In the ‘90s, the antics of Varg Vikernes and several others pushed black metal into an unwelcome, possibly unintended spotlight (though one can argue razing Stave churches was an attention-garnering move). But black metal, from a Norwegian perspective, is no longer musica non grata.
Having witnessed in person Dimmu Borgir’s NRK-funded and sponsored (effectively the Norwegian Broadcasting Corporation) Forces of the Northern Light performance, where the group performed with a 50-piece orchestra and a 30-piece choir to the delight of several thousand goat-throwers, it’s fair to say higher-ups in Norwegian art and culture look to black metal as the country’s finest export since…well, patterned sweaters and North Atlantic crude!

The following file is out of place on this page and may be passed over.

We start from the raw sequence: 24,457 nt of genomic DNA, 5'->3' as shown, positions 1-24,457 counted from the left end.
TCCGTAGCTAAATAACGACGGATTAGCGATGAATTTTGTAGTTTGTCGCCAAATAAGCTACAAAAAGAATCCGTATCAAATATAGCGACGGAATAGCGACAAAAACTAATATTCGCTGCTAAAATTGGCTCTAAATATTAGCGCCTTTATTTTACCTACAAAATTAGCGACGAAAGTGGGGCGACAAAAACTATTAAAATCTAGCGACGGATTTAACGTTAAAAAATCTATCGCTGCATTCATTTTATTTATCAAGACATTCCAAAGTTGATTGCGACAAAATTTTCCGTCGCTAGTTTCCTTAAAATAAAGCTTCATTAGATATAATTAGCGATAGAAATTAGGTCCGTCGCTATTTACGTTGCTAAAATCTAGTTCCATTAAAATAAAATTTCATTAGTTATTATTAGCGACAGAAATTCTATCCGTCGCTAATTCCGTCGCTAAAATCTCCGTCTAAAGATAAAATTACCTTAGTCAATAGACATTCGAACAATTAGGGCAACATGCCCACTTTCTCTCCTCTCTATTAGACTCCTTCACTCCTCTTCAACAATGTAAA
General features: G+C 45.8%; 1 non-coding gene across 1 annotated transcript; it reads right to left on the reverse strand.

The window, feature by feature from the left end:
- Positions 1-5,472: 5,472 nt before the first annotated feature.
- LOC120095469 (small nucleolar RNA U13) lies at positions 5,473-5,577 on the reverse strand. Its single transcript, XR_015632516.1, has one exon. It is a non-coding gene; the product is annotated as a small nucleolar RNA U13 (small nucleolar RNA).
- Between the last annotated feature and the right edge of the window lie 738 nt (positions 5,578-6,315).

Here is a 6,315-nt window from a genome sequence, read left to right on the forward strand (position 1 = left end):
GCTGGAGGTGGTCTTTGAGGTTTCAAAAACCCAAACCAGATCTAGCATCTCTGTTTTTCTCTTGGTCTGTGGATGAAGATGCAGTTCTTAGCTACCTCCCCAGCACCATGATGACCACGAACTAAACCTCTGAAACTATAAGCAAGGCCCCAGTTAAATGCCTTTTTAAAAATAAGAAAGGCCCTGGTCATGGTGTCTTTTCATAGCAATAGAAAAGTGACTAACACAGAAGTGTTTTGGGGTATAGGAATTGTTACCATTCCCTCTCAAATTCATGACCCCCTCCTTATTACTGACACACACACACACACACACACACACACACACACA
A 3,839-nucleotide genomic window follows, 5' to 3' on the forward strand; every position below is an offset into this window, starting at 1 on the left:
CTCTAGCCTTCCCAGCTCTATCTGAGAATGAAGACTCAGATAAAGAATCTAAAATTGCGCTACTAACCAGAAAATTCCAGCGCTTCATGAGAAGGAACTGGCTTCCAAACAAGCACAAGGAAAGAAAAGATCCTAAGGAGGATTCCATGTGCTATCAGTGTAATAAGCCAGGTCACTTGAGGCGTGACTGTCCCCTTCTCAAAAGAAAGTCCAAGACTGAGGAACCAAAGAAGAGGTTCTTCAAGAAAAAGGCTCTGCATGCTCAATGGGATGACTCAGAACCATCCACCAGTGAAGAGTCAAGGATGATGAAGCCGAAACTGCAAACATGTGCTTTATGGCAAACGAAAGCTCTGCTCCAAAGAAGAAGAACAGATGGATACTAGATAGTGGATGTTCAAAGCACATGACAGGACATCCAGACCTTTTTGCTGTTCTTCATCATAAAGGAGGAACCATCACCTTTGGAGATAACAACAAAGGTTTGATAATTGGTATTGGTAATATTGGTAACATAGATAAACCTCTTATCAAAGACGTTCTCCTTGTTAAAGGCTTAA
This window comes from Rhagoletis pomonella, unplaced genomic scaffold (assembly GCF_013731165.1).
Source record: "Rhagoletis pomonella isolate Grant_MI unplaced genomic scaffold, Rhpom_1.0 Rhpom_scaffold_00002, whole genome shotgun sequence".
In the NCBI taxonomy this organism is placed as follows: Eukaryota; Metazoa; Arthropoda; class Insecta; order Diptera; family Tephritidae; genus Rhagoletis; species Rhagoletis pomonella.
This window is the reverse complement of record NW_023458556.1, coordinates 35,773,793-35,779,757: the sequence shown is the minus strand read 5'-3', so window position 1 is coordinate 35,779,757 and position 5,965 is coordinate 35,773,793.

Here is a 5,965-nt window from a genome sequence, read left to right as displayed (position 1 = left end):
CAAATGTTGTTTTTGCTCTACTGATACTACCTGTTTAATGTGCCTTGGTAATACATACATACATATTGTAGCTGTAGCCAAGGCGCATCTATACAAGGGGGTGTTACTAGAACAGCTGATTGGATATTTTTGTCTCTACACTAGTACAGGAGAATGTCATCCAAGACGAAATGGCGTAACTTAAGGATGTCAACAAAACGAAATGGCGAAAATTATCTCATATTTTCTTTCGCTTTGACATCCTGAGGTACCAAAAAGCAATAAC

So, no surprise then that the foreign ministry of Norway is now educating diplomats in the fine craft of True Norwegian Black Metal (or TNBM). From Darkthrone, Burzum and Mayhem to Enslaved, Carpathian Forest and Dimmu Borgir, it appears (though we’ve had no official contact with the Foreign Ministry of Norway) as if Norwegian black metal is an oft-asked question not just by magazines such as ours but by curious politicians from all corners of the world.
In fact, they—specifically, the head of the foreign ministry’s centre of excellence Kjersti Sommerset—have created training manuals to instruct diplomats on “Norwegian culture and the cultural industry”. Interesting. It’s hard to imagine two decades ago the Norwegian government giving black metal a positive cultural spin, but today it’s all water down the fjord.
Sort of like Ibsen. Once maligned now revered. TNBM is officially no longer “the adversary”, but an important musical movement thriving in the wake of A-ha’s recent self-imposed demise and the very-cringe worthy, still-reverberating sounds of “Barbie Girl”.